Troops surrounded Tunisia's parliament and blocked its speaker from entering Monday after the president suspended the legislature and fired the prime minister following nationwide protests over the country’s economic troubles and coronavirus crisis.
Protesters celebrated President Kais Saied’s decision late Sunday night with shouts of joy, honking horns and waving Tunisian flags. But his critics accused him of a power grab that threatens Tunisia’s young democracy.
Police intervened Monday to prevent clashes outside the parliament building between lawmakers from Islamist party Ennahda, which dominates the Assembly of the Representatives of the People of Tunisia, and demonstrators supporting the president. Both sides shouted and some stones were thrown, according to an Associated Press reporter and videos circulating online.
Security forces also moved in Monday on the Tunis offices of broadcaster Al Jazeera, ordering it to shut down, according to a statement by the Qatar-based network on its Facebook page. The reason for the move was not immediately clear.
The dissolution of parliament had been among the demands of thousands of protesters who defied virus restrictions and scorching heat to demonstrate Sunday in the capital, Tunis, and other cities. The largely young crowds shouted “Get out!” and slogans calling for early elections, and also pushed for economic reforms. Clashes erupted in many places.
Tunisia’s economy has been struggling for years, and the country recently reimposed lockdowns and other virus restrictions because it’s facing one of Africa’s worst virus outbreaks.
The president said he had to fire the prime minister and suspend parliament because of concerns over public violence.
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“We have taken these decisions...until social peace returns to Tunisia and until we save the state,” he said in a military-style televised address.
The parliament speaker, Ennahda party leader Rached Ghannouchi, tried to enter parliament overnight but police and military forces guarding the site stopped him. On Monday morning, Ghannouchi was parked in a car in front of the building. His next steps were unclear.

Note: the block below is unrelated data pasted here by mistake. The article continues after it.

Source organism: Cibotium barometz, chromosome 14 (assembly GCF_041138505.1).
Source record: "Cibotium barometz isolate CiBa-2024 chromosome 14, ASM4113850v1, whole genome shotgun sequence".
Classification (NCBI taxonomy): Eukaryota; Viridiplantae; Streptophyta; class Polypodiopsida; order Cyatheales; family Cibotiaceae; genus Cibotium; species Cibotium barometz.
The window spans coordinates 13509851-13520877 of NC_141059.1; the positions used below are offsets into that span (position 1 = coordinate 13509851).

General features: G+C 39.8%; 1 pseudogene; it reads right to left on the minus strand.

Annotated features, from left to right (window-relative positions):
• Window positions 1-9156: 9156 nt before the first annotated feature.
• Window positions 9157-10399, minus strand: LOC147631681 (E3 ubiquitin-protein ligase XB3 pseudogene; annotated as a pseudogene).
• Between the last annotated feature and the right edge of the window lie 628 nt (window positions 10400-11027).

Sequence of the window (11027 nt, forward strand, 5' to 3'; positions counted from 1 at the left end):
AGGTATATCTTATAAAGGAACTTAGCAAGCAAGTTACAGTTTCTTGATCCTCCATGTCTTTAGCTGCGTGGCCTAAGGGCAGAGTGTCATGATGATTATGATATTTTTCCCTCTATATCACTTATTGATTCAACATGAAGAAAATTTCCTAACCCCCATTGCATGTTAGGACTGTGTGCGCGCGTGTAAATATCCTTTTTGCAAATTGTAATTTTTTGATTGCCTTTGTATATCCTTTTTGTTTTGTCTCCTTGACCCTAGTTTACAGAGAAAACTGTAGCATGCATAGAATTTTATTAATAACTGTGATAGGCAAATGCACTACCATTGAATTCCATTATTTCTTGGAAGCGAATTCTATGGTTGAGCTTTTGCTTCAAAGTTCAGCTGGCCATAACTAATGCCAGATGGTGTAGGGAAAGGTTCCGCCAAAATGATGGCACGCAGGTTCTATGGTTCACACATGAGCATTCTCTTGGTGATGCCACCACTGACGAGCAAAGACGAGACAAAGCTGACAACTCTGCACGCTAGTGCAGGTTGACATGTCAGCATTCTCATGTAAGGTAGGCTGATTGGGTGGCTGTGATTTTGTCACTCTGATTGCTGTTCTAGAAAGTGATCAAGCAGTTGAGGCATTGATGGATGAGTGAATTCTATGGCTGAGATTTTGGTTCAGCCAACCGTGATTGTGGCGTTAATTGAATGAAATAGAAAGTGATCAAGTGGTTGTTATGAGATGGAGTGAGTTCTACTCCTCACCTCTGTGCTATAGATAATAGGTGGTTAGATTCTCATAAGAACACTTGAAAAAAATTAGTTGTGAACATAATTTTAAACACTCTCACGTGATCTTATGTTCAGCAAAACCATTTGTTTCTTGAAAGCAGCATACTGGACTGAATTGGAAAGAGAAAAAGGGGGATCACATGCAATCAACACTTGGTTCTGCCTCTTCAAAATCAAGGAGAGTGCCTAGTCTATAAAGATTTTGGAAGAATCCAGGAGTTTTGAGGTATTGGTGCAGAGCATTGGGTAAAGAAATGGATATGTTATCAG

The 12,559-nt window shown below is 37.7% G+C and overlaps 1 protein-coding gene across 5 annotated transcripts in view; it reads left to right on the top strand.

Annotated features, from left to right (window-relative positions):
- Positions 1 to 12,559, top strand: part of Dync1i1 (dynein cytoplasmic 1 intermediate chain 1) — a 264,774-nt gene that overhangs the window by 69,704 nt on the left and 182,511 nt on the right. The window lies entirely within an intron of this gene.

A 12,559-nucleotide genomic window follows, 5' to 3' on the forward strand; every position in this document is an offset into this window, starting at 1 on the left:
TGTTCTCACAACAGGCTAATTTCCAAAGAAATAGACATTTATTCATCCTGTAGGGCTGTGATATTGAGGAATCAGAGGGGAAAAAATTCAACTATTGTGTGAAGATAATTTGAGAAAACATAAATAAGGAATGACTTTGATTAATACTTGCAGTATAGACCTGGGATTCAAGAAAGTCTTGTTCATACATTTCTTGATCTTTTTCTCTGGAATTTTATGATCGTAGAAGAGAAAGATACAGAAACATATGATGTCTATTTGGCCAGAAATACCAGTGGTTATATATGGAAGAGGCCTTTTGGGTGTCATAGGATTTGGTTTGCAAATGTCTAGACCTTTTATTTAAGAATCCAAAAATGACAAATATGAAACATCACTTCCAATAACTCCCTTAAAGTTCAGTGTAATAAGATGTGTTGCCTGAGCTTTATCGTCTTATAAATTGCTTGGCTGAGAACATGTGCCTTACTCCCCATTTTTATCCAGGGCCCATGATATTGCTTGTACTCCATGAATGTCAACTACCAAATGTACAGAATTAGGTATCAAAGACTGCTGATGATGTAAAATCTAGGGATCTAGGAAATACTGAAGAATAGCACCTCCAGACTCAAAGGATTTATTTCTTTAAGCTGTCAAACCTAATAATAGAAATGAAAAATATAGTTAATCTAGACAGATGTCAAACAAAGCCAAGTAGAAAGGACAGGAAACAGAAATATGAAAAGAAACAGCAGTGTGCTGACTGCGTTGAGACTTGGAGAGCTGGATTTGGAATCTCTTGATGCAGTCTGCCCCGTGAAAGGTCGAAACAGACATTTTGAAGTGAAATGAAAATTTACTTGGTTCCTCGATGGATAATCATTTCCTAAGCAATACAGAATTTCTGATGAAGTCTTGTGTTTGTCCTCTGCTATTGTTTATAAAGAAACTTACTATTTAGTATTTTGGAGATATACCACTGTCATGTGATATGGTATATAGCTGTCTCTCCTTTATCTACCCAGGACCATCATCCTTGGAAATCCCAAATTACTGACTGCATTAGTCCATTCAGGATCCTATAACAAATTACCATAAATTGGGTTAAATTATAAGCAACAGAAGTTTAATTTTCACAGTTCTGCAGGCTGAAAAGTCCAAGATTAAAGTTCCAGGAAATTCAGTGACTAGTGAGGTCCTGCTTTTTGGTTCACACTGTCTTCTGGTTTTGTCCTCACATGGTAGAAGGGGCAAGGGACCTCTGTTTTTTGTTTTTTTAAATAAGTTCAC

He called the president's move “a coup against the constitution and the (Arab Spring) revolution," and insisted the parliament would continue to work.
Saied defended his decision, saying in a statement Monday that he acted according to the law.
Saied visited protesters overnight on the capital's main thoroughfare, Avenue Bourguiba, the epicenter of mass demonstrations that pushed out Tunisia's autocratic leader in 2011 and ushered in uprisings around the Arab world.
He warned against any breach of public order, threatening severe penalties.
The president invoked an article of Tunisia’s Constitution allowing him to take “exceptional measures in the event of imminent danger threatening the institutions of the nation and the independence of the country and hindering the regular functioning of the public powers.”
The measure allows him to assume executive power and freeze parliament for an unspecified period of time until normal institutional workings can be restored. But Ghannouchi said the president didn’t consult with him and the prime minister as required by the article. The three have been in conflict.
Others also criticized the president’s decision.
Former President Moncef Marzouki called for political dialogue, saying in a Facebook video, “We made a huge leap backward tonight, we are back to dictatorship.”
In a written statement, EU Commission spokesperson Nabila Massrali said Monday, “We call on all Tunisian actors to respect the Constitution, its institutions and the rule of law. We also call on them to remain calm and to avoid any resort to violence in order to preserve the stability of the country.”
Turkey’s government said it was “deeply concerned” by the suspension of the Tunisian parliament’s activities and said it hoped that “democratic legitimacy” is soon restored.
A Turkish Foreign Ministry statement called Tunisia an “exemplary success story in terms of the democratic process" and said it was imperative that its “democratic achievements” are preserved.
Tunisia's 2011 revolt is often regarded as the only success story of the Arab Spring protests.